It is really interesting and noteworthy to see how western and international media sources have portrayed the current situation that is unravelling another chapter to the perpetual Israeli-Palestinian conflict.
The following video clip is an Israeli propaganda video issued upon Benjamin Netanyahu’s social media platforms:
The description released on his Facebook page reads as follows:
WATCH AND SHARE this important video, which outlines the clear and obvious difference between a moral democracy defending itself, and a murderous terrorist organization
On that note, I would like to lay down some facts. The definition of democracy, let alone a “moral democracy,” would not include a country that occupies another group of people for more than 40 years and disallow them the most elementary civic and human rights. A country that pursues a discriminatory policy against a fifth of its Palestinian citizens inside the 67 borders also cannot be a democracy. In political science, Israel often used to be referred to as being a “herrenvolk” democracy– a loose-termed form of democracy that only applies for the masters of the system. The fact that Israel allows people to participate in the formal side of democracy, namely to vote or to be elected, is useless and meaningless if you do not give them any share in the common good or in the common resources of the state, or if you discriminate against them despite the fact that you allow them to participate in the elections. On almost every level, from official legislation through governmental practices as well as social and cultural attitudes, Israel is only a democracy for one group –one ethnic group– that given the space that Israel now controls, is not even a majority group anymore. In a realistic perspective with the facts applied into place, it is extremely difficult to use any known definition of democracy which would be applicable for the Israeli case.
Recently, US Secretary of State John Kerry was noted for voicing his concerns on the danger of Israel becoming an “Apartheid state.” Portrayed continuously by international corporal media, Kerry’s controversial words have been challenged and cited with facts to open the perspective that Israel’s segregated social systems and dynamics already meet the definition of apartheid.
Politicians and media figures alike have dissected this statement and applied it to various standpoints. The most extreme comes from Abby Martin suggesting strongly, and justifying with evidence, that Israel is already an apartheid state. Israel has a permit system that restricts travel for ethnic Palestinians living in the West Bank territories which limits where they can live, unless they obtain permits from the Israeli government. The check-points, that separate the West Bank and monitoring the Palestinians movement within their confined territory, are ridiculously similar to South Africa’s “Pass System” in which restricted the movement of black South Africans.
In regards to the segregation and restriction of travel, ex president Jimmy Carter was quoted in 2006 stating the following:
When Israel [occupies] territories deep within the West Bank, and connects the 200 or so settlements with a road and then prohibits the Palestinians from using that road, or in many cases even crossing that road, this perpetuates even worse instances of apartness, or apartheid, than we witnessed even in South Africa.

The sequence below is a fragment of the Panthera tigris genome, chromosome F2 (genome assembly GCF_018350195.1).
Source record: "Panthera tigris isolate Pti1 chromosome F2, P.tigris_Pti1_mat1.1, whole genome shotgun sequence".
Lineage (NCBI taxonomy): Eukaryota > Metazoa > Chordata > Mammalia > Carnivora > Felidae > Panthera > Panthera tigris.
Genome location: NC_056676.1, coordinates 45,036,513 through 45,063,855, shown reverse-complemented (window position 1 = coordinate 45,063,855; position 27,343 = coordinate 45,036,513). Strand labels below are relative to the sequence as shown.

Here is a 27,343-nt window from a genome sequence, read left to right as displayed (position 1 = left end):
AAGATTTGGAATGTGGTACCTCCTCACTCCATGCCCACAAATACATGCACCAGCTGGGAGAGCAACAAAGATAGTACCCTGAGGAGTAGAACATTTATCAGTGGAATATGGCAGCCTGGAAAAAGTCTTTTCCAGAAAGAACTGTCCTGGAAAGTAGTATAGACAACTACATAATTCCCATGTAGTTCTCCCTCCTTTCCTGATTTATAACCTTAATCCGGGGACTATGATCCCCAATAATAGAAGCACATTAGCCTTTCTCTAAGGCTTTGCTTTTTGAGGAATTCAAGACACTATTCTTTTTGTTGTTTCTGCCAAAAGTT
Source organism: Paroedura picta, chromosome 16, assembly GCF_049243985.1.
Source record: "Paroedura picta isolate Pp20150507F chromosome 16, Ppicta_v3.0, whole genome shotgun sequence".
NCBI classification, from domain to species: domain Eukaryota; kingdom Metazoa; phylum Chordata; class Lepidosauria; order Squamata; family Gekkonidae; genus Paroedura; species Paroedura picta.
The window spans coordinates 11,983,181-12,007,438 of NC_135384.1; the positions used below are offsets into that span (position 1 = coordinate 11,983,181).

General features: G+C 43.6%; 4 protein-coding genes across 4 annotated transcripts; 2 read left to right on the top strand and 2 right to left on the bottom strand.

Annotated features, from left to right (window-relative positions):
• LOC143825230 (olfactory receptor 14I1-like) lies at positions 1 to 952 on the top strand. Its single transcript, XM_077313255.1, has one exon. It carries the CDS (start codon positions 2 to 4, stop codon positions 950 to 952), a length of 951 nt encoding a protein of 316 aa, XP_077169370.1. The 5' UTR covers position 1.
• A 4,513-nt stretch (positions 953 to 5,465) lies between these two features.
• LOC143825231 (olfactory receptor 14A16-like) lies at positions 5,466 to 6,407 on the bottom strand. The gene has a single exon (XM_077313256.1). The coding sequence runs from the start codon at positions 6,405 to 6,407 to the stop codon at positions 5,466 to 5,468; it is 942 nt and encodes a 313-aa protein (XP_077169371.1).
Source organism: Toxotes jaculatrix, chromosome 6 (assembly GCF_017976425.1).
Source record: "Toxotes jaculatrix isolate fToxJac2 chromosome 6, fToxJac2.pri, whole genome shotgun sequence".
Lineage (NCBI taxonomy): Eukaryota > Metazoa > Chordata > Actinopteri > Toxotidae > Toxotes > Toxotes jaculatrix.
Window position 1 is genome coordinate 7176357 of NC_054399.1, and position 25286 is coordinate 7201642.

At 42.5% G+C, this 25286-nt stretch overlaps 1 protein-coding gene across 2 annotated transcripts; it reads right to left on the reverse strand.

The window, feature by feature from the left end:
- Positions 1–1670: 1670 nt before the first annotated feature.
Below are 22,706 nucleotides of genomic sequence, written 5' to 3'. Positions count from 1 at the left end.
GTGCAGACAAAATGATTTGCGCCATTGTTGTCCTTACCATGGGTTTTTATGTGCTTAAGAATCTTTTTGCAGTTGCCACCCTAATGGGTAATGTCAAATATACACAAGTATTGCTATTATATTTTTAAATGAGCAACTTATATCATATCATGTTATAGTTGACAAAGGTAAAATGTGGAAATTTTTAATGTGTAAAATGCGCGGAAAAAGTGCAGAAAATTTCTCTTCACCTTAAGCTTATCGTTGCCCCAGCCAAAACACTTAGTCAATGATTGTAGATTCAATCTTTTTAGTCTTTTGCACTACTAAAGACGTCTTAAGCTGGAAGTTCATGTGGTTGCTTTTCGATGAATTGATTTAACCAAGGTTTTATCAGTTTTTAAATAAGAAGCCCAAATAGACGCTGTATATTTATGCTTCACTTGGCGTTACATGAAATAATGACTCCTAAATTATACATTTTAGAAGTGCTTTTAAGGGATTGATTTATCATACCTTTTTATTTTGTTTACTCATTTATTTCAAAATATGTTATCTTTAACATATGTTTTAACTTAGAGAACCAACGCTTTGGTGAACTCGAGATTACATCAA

As the last century reveals, the take over of Palestinian land by Israeli colonies means that Palestinians are losing more land-less land to call their own means less rights. Following the establishment of the Jewish state of Israel in 1948, the land was effectively cleansed of Palestinian inhabitants. One only needs to look at the demographics today to see that over 70 per cent of the residents of Gaza once lived in what is now southern Israel.
Similar to the situation of the ignored yet displaced Palestinian citizens, there is an estimated amount of 90,000 citizens of Arab descent living in 176 unrecognized villages around Israeli. The inhabitants of such villages are considered as being “internal refugees” that were displaced after the 1948 war when they fled their homes with nowhere else to go. The status of being unrecognized by Israel signifies that thousands of Arab residents have no access whatsoever to public services including water, roads, education, healthcare, and electricity.
For the citizens they do recognize, their have been strange and seemingly cruel and unnecessary Israeli laws that separate families. Israel has upheld a law that bans Palestinians from seeing and living their spouses in Israel. Despite human rights workers denounces the law as being blatantly racist, Israel’s supreme court has legally prevented thousands of citizens in the West Bank and Gaza from living with their significant others in Israel.
Even with Israel’s reputation of being outwardly liberal and open, there are still recently opened racially segregated schools. Not only is this occurring in smaller villages, but even in Israel’s extremely liberal center- Tel Aviv. Last summer, Israel’s most liberal city introduced kindergartens and pre-schools that were segregated by race.
The discrimination and injustices within Israel do no just apply to Palestinians and Arabs. As refugees, predominantly from Ethiopia, have sought out Israel for opportunity and safety, further hate crimes and discrimination have been committed against them as well. A report in Haaretz claims that “Israel forcibly injected African immigrants with birth control” to sterilize them which dropped the Ethiopian birth rate in Israel by 20 per cent.